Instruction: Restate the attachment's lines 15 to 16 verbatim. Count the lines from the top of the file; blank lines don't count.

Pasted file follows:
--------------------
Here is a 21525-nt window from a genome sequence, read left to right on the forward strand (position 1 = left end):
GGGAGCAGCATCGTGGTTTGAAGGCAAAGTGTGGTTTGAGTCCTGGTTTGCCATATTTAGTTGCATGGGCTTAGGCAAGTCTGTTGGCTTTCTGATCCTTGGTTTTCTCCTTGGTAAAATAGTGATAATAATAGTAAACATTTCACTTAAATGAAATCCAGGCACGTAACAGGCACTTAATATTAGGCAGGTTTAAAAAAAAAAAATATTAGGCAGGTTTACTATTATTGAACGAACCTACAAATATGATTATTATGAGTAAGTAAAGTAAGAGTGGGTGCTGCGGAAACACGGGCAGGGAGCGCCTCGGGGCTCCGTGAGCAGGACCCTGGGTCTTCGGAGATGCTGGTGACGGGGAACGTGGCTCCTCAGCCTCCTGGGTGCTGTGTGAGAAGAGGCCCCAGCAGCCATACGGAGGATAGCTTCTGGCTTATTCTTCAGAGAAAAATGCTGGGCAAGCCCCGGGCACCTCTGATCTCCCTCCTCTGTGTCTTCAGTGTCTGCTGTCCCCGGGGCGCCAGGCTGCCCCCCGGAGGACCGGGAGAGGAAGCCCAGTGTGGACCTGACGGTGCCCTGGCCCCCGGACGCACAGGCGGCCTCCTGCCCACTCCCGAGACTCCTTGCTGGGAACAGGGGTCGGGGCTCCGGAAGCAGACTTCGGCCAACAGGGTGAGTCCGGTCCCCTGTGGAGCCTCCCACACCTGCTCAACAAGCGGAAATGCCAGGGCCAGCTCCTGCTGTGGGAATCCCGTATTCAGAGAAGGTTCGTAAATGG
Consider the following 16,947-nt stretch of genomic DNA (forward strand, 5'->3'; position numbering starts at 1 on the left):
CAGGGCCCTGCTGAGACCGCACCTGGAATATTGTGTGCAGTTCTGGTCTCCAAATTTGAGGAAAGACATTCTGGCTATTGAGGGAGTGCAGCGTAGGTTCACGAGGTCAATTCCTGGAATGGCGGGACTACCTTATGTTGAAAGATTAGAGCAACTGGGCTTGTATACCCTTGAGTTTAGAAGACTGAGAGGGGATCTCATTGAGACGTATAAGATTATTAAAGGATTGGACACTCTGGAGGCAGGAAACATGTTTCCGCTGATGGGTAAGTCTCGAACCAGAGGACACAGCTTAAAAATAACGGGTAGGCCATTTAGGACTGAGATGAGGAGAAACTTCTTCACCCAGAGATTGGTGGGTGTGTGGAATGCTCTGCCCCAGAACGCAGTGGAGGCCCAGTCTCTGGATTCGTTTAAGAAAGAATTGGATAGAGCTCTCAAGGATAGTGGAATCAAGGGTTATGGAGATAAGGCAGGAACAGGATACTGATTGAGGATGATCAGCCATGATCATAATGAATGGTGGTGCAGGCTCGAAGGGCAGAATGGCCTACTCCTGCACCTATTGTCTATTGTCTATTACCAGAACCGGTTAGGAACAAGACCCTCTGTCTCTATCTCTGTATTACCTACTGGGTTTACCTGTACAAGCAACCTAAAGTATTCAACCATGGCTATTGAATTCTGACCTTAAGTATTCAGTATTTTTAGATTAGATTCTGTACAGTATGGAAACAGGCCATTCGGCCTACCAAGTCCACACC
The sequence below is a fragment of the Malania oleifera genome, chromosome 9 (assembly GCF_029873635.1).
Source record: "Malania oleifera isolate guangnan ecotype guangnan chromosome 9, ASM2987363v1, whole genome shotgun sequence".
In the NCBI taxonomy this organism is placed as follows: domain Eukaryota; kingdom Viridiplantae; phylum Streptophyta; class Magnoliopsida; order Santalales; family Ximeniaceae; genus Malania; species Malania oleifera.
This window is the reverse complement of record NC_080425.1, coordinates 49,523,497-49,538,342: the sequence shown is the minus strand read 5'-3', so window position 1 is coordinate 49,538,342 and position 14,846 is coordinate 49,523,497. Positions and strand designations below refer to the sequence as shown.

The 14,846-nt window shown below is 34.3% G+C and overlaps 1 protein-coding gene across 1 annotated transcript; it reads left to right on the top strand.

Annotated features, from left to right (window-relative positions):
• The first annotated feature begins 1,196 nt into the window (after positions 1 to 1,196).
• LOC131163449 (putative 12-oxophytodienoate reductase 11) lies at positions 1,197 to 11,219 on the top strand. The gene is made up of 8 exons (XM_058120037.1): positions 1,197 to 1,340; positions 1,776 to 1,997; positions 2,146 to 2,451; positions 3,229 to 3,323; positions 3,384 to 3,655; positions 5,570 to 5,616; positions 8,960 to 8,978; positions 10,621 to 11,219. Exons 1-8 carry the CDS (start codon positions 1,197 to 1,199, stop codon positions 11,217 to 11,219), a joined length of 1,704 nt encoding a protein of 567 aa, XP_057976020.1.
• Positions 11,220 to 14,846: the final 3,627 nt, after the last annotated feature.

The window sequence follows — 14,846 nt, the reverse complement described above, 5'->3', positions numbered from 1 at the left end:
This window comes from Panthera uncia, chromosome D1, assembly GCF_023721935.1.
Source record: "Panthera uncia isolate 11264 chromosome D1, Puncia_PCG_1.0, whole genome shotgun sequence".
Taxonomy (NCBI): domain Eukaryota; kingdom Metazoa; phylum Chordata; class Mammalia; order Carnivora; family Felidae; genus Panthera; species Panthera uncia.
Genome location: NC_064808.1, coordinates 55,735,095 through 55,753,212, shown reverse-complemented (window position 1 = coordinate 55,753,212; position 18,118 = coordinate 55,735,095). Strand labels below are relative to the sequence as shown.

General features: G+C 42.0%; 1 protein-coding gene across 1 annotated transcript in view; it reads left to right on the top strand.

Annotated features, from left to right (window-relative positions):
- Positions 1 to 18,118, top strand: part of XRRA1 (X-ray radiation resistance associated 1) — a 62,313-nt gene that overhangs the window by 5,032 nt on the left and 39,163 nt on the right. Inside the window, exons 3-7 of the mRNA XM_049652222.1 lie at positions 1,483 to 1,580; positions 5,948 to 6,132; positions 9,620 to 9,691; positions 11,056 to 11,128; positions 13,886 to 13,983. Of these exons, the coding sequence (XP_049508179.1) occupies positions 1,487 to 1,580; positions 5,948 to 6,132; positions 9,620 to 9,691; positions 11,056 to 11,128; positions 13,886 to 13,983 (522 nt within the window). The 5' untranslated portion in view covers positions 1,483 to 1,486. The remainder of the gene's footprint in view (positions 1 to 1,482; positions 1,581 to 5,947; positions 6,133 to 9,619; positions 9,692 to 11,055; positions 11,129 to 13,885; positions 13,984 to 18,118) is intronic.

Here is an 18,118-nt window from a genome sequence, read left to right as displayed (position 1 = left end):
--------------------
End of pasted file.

This window comes from Panthera uncia, chromosome D1, assembly GCF_023721935.1.
Source record: "Panthera uncia isolate 11264 chromosome D1, Puncia_PCG_1.0, whole genome shotgun sequence".